When US credit reporting giant Equifax was hacked, it left the personal records of more than 140 million Americans exposed. Now, for those seeking swift justice, a chatbot app may hold the answer – by helping impacted victims to generate legal forms needed to take action.
The bot – dubbed "DoNotPay" – is aimed at those going through small claims courts, which, depending on US state, can provide damages of between $2,500 and $25,000. As noted by The Verge, this means some victims won't have to pay lawyers for costly legal advice.
"I am looking forward to helping you fight corporate incompetence," the chatbot app states after ingesting personal details to generate the necessary forms.
The application – which was first launched across 50 states in July this year to help victims fight back against parking tickets – is set against a bright blue screen brandishing the title: "I am a bot to automatically sue Equifax". It goes on to ask a series of questions.
Ultimately, it needs your full name, phone number, street number and house number, city of complaint and a zip code before generating a PDF link to the papers.
It has three main sections at the time of writing – New York, California and Other States.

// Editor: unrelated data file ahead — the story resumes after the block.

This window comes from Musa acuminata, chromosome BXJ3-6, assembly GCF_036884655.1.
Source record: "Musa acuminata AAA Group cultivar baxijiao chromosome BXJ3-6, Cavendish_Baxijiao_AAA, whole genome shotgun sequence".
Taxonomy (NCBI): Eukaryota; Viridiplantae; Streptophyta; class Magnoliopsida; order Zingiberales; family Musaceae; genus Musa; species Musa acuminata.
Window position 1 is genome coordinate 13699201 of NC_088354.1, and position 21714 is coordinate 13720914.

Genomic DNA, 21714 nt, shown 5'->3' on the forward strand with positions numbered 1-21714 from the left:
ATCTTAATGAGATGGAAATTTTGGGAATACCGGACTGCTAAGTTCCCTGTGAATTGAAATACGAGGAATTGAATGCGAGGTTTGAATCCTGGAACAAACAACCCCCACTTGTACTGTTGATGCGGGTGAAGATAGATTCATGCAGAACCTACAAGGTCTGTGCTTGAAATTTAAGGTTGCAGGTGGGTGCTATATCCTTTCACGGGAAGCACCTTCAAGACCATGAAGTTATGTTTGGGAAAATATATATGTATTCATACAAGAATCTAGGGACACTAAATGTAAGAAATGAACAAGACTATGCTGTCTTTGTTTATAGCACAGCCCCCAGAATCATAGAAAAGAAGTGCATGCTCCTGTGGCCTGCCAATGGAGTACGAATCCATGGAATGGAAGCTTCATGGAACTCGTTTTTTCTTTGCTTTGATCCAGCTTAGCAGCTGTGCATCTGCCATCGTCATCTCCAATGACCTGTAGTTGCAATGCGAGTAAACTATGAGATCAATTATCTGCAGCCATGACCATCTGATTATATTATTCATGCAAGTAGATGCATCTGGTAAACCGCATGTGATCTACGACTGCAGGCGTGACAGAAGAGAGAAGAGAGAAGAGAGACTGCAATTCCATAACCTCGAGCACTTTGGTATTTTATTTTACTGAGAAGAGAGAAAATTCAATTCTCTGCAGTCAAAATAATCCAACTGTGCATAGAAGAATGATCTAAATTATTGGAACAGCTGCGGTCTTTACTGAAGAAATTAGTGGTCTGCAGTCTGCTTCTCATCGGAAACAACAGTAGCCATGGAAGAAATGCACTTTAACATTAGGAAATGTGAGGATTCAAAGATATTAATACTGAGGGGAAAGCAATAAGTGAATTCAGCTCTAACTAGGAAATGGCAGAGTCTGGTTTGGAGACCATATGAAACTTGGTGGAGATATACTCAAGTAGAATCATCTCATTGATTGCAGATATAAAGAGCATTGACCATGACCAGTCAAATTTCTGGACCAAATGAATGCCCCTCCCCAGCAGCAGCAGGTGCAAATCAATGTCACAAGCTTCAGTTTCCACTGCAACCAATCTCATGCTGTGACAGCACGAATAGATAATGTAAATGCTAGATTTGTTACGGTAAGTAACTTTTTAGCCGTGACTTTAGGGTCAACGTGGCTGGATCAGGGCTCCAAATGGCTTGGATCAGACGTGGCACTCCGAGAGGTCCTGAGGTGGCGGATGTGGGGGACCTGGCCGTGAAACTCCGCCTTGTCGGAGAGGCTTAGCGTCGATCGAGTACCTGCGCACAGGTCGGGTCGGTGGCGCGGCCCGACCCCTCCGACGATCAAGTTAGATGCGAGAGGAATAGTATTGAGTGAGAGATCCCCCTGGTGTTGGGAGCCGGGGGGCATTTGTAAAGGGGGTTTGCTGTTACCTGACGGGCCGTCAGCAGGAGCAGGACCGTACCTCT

The bot's creator, Joshua Browder, was reportedly among those impacted in the hack, which exposed the credit card numbers of about 209,000 US consumers. "I hope that my product will replace lawyers, and, with enough success, bankrupt Equifax," he told The Verge.
But it may not be as easy as that.
Alleged victims will be given the forms but will still have to file them in a claims court and show up to later debate their case. Nevertheless, the online application piles yet more pressure on Equifax following the filing of a separate class action lawsuit.
The credit company is headquartered in Atlanta, Georgia.
It first disclosed news of the cyberattack on 7 September (Thursday), revealing that it took place between May and July earlier this year.
The company also confirmed that hackers were able to access some "limited personal information" of British and Canadian residents.
"This is clearly a disappointing event for our company, and one that strikes at the heart of who we are and what we do," Equifax CEO Richard Smith said in a statement.
"I apologise to consumers and our business customers for the concern and frustration this causes."
The company was initially publicising a website where people could check if their personal information was stolen by the cybercriminals – but this was later found to be susceptible to hacking thanks to a number of security flaws that could be exploited to expose personal data.
Equifax was widely criticised for waiting more than a month before reporting the breach.
A video showing the bot in action was uploaded to YouTube by Browder on 11 September and, perhaps understandably, many users voiced concerns about where their data was being stored after being inputted into the bot application. See the full process in action below: